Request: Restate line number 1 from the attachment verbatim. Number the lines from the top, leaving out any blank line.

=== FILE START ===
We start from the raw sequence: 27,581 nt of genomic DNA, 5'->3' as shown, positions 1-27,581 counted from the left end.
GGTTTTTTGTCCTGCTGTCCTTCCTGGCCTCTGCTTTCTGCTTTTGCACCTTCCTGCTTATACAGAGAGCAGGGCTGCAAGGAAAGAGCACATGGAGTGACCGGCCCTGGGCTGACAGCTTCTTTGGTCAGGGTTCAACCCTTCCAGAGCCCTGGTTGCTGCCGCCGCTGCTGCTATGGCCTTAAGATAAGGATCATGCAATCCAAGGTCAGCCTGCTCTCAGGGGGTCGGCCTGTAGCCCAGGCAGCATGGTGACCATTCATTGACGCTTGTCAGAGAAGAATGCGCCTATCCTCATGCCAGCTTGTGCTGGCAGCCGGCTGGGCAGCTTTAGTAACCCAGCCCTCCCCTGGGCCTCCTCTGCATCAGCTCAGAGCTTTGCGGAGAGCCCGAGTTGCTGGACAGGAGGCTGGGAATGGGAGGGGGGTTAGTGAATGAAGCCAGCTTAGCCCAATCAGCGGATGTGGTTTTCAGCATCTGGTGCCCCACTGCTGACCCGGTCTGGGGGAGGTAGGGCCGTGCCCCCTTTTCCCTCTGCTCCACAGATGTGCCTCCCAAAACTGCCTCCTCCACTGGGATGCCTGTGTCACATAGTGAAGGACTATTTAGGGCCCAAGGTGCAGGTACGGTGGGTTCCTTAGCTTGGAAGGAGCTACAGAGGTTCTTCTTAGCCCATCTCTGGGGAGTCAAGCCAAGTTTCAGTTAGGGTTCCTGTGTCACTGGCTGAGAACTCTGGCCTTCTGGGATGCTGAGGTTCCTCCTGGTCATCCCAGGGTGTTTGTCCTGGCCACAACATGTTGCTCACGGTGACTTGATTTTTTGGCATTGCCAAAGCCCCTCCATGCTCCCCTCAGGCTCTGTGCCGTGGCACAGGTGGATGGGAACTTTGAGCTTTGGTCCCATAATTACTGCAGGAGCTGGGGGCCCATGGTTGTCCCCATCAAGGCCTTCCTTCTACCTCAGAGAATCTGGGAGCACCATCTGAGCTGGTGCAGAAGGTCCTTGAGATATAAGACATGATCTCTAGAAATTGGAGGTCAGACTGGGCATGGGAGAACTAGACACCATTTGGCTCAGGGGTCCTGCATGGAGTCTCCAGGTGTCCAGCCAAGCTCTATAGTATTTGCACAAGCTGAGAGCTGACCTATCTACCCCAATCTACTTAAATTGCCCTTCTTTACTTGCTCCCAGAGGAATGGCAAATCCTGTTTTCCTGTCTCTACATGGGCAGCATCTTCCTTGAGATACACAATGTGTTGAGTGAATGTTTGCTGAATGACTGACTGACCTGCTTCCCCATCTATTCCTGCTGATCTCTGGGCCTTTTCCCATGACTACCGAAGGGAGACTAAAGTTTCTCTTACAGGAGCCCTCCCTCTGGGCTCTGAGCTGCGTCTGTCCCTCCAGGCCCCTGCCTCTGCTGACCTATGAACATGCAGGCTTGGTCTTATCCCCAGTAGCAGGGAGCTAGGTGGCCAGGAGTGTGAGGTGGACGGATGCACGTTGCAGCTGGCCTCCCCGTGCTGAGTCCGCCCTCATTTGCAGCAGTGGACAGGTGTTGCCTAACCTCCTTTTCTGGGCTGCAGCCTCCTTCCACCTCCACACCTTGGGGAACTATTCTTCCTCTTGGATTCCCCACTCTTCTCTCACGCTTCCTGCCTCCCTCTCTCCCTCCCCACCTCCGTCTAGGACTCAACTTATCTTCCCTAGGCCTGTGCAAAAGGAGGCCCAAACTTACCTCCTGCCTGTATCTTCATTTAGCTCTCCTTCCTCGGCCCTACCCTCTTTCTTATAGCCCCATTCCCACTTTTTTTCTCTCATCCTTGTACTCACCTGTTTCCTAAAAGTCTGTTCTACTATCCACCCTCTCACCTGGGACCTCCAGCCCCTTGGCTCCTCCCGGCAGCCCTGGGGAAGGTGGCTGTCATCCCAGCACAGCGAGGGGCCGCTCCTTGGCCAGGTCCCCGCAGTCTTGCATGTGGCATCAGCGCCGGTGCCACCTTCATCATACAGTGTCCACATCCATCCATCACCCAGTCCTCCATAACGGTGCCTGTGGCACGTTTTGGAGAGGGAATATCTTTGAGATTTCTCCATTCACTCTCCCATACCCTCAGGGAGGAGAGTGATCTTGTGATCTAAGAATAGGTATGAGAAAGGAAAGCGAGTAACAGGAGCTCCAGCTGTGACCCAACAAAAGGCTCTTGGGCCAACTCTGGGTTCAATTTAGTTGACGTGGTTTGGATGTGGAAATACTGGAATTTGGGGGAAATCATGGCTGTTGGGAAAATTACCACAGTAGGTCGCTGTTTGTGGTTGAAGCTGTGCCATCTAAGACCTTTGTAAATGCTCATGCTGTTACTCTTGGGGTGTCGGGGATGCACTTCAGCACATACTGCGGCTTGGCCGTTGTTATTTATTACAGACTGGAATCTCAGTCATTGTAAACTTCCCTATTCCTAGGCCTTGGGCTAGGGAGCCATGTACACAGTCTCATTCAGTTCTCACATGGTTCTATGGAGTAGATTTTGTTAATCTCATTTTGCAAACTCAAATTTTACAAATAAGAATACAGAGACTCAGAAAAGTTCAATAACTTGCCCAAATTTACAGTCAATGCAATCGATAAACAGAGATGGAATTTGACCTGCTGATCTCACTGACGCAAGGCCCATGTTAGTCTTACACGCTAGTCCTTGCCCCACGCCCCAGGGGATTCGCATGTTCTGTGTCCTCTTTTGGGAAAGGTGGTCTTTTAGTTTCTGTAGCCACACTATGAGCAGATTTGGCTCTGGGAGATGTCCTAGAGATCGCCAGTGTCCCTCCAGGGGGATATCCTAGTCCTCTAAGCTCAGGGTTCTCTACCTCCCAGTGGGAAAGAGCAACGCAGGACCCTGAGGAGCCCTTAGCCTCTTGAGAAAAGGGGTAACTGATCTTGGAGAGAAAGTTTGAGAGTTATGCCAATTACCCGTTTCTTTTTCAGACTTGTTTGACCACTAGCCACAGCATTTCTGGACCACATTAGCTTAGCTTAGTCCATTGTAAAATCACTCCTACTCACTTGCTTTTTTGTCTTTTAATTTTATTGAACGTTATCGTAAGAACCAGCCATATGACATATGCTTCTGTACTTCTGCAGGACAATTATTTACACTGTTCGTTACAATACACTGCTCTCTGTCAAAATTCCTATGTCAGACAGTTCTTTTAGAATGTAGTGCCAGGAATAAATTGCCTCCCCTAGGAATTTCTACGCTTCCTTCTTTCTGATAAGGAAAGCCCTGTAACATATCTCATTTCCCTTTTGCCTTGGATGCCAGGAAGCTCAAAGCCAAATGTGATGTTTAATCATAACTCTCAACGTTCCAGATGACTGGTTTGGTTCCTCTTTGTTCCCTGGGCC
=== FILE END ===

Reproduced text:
We start from the raw sequence: 27,581 nt of genomic DNA, 5'->3' as shown, positions 1-27,581 counted from the left end.